White Sox

Walk talk: He's not gonna take it

Walk talk: He's not gonna take it

Saturday, April 23, 2011
Posted: 3:52 p.m.

By Brett Ballantini
CSNChicago.com

DETROIT The Chicago White Sox opened the season on fire, pounding out 23 runs in their first two games and 40 in the first five. In the last 11 games, the Sox are hitting just .201 with 32 runs scored.

Pardon hitting coach Greg Walker for being a little irritated at not being chatted up when times were good and being under fire since theyve turned.

Actually, our scuffles are way overblown, Walker said. Were averaging five 4.7, in fact runs a game . Were fourth in the league in runs scored. Weve got a couple of high-profile guys who havent got going yet. One of them got operated on a week ago actually April 6. Im not worried. Were good. Were averaging five runs a game and we got two of our big boys not even started. Im just sort of sick of the negative s---, I really am. Were not that bad.

Overall, the White Sox are hitting .251, with a tumbling .710 OPS. Just two regulars, Carlos Quentin (1.107) and Paul Konerko (.943) are producing beyond expectations so far.

Both Walker and manager Ozzie Guillen have pointed to the fearsome starting pitching the White Sox have faced over the past week as a reason for the offensive cooling.

We faced the toughest pitching, Walker said. You media said that, and you guys are smart. Sit down and figure out who is going to be pitching in the All-Star Game Have we faced any of them? Or all of them? Were good. Were doing good. Weve scored more runs off these tough guys than anyone else is doing off any of them. We have had a tough stretch against tough pitching. We scored some runs off them. Were battling. Were not giving them away.

Guillen is fond of praising the offenses battling, as well, often citing long at-bats that may even end in an out. But there is a fallacy in the facing aces argumentits Chicagos poor showing against them that helps build their cases as aces.

Rallying behind the offense is fine and predictable, but to round up everyone the White Sox are facing, including raw rookie Tyler Chatwood of the Los Angeles Angels, is disingenuous. Even Walker realizes there are some limits.

Theres been one game where I was disappointed in our focus and effort, the second game against Anaheim vs. Chatwood on April 16, he said. Other than that, our guys have been there battling, got a couple high profile guys scuffling a bit. But overall, were scoring runs. Were doing fine. When we do get everyone healthy overall, I dont look at this as being a negative situation as its been portrayed. I dont see it that way.

Dunns Feel

Adam Dunn is first on the list of White Sox fans concerns, first because of his health (due to his April 6 appendectomy), second due to his struggles at the plate since.

Ive been up, and Ive been down, the affable slugger said. It will even itself out.

Dunn has 22 strikeouts and carries a .620 OPS into Saturdays action. His .293 on-base percentage is nearly 100 points worse than his .380 career mark, an indication the DH is pressing. Last year, Dunn swung (and missed) at many more pitches, in a situation he ascribed to the Washington Nationals anemic offense. Through the first three weeks of the season, Dunn when healthy has been pressing, clearly indicated by his poor OBP.

Hey, the guy was a dominant force until he had an appendectomy, Walker said. Hes had, what, six, seven, eight days back? Sit around and watch. Hell be fine.

Dunn struggled to elucidate on his slump, saying that he just didnt have the feel at the plate hes used to. He pointed to his seventh inning, second-to-last at-bat in Fridays loss to the Tigers as a good one despite the foul pop out to second baseman Ramon Santiago, while his final plate appearance (a K vs. Jose Valverde in the ninth) as expletive.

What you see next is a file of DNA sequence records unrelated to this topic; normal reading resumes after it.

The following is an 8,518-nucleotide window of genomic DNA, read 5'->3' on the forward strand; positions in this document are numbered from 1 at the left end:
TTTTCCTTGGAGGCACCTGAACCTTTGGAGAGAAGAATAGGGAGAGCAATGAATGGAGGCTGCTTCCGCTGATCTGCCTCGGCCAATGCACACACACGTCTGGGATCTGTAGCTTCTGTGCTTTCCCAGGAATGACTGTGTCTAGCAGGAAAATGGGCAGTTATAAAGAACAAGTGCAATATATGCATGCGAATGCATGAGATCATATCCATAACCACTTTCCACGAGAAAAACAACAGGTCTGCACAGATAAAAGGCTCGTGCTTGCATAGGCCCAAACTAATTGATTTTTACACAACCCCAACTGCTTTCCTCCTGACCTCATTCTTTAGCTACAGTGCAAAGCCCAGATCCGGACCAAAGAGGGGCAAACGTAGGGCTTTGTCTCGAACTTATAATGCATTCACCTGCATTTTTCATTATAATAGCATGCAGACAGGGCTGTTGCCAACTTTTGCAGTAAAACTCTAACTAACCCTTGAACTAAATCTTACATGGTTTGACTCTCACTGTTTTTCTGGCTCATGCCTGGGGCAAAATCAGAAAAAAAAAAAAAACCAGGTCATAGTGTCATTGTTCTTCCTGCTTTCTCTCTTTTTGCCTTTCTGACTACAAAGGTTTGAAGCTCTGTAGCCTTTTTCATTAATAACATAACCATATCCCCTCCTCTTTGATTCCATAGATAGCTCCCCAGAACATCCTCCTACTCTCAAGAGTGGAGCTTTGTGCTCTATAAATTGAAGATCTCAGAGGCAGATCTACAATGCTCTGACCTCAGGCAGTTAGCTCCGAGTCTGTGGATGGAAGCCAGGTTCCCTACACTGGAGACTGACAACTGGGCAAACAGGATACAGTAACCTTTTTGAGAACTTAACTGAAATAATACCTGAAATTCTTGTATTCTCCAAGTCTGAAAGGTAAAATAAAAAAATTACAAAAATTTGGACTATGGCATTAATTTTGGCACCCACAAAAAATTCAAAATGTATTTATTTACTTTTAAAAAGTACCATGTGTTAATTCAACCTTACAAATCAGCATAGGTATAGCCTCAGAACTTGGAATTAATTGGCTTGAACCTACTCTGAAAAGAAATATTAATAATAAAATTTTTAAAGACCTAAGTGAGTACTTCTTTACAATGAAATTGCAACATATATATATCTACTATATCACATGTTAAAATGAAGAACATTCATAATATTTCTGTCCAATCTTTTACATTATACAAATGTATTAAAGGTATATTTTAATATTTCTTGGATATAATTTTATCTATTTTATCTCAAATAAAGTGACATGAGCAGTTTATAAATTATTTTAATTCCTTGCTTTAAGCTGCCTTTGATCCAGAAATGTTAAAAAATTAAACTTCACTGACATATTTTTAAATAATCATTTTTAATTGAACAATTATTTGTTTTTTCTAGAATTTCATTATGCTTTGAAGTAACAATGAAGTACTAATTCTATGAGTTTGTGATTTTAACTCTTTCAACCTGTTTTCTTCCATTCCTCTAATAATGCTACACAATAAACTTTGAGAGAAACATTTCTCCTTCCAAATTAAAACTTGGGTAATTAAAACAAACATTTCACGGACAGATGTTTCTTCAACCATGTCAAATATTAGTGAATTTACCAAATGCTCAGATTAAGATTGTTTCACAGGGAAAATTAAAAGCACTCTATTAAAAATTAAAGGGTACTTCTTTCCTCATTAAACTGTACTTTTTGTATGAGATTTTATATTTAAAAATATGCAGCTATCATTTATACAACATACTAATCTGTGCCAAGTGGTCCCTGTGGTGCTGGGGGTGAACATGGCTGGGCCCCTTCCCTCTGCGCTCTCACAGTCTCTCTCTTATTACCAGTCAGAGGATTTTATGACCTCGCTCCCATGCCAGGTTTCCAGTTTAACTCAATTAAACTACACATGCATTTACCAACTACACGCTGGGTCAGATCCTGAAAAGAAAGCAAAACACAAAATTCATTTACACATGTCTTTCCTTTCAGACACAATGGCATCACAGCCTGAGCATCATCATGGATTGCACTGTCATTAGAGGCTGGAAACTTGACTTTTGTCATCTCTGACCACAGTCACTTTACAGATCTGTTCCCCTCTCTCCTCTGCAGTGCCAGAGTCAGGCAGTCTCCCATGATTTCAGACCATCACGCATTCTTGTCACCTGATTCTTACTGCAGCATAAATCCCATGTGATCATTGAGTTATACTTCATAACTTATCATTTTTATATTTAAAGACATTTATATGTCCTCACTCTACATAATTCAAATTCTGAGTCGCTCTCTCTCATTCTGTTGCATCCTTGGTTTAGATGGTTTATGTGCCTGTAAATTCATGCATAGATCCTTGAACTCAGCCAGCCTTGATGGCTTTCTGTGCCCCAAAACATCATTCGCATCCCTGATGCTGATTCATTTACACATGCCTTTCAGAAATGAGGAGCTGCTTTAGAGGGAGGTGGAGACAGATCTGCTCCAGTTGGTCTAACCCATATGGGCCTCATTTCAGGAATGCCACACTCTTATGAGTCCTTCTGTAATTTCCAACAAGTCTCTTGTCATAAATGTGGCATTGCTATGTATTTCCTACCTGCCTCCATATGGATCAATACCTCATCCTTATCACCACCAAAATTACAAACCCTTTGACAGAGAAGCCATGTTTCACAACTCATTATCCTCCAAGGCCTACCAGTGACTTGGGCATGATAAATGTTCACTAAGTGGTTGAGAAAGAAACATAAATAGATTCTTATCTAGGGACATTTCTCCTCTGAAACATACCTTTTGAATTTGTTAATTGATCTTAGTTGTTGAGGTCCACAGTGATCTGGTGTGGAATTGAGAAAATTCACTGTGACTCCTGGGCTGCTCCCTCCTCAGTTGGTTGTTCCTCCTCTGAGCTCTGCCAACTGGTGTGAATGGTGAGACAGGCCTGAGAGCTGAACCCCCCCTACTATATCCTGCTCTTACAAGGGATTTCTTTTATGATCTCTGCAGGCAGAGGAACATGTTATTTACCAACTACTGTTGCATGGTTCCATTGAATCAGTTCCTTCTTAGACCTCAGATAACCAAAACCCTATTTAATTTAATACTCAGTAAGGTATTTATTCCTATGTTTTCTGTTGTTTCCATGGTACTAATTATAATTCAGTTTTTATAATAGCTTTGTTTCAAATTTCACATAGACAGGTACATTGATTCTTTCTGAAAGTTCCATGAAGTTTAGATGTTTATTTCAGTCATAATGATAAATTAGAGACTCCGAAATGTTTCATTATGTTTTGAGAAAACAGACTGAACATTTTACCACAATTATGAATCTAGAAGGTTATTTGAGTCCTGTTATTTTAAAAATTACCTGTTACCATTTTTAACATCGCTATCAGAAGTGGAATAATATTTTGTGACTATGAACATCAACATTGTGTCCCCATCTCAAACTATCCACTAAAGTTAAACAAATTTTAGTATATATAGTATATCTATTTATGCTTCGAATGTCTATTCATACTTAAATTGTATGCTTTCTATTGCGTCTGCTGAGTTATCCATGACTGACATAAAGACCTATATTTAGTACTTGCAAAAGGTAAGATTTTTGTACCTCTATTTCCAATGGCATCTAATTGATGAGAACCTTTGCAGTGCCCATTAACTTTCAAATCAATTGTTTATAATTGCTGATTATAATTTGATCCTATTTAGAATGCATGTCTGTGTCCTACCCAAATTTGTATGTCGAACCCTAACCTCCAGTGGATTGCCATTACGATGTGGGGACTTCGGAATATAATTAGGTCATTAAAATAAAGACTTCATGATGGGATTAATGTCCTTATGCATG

Walker sees the same thing, although he ascribes it to poor timing and direction by Dunn.

His timing is off, Walker said, insistently. Hes a big man. Hes got a lot of moving parts. Hes got to get his timing back. Because his timing is off, Hes been getting beat and cheating, trying to get the fastball. When he starts hitting fastballs, watch out, because a lot of people are going to pay.

Dunn said that despite his hitting woes being a feel thing, there is some stuff Walk sees that the two work on together. But mostly, the gentle giant knows its a matter of him getting his own act together.

You never can tell when the switch flips, he said. Its not always a solid gapper or a home run. Last year, it clicked for me when I took a pitch for a ball. Then I drew a walk, and I was off to the races.

Feeling more and more comfortable, Dunn nonetheless warns of expecting too much, too soon.

Baby steps, brother, he said, laughing in self-deprecation. Ive got to hit the ball first. But Im getting there.

Fond memories of Motown

It was last AugustAugust 4, the rookie will remind youthat Chris Sale walked into the clubhouse for the first time as a member of the Chicago White Sox. And it was hereno, a few locker stalls over, the rookie is quick to point outthat Sales legend began.

Detroit is definitely a special place, the first ballpark I walked into as a major-leaguer, Sale said, recalling with a laugh at how green he was just a summer ago.

Konerko was walking him through all getaway day protocols, Sale recalled, but otherwise, his call-up was just a blur.

On the plane ride I didnt sleep a wink, he chuckled. I must have gone to the bathroom six times. My mind was going a mile a minute. Everything was going so fast.

Sale didnt make his major-league debut until the next series of the road trip, August 6 in Baltimoreone of just three poor outings he had of his 21 appearances in 2010). But the southpaw had no concrete expectations upon entering Comerica Park.

Every scenario was going through my mind on the way to Detroit, he recalled. But once I made it here, I was just excited to be pitching for the White Sox in a major league game.

He knew no one on the White Sox at the time, and took out his checkbook to tip the clubhouse attendants on getaway day. Now, hes part of the fabric of the team, so much so that Edwin Jackson interrupted the start of our interview to introduce himself as Sales new agent, and Chris doesnt speak on Saturdays.

Sale laughs at how far hes come in the gamealthough still designated as a rookie and with just 29 career appearances under his beltplayfully poking me jokingly on the shoulder on reflection: Now, its all just easy for me!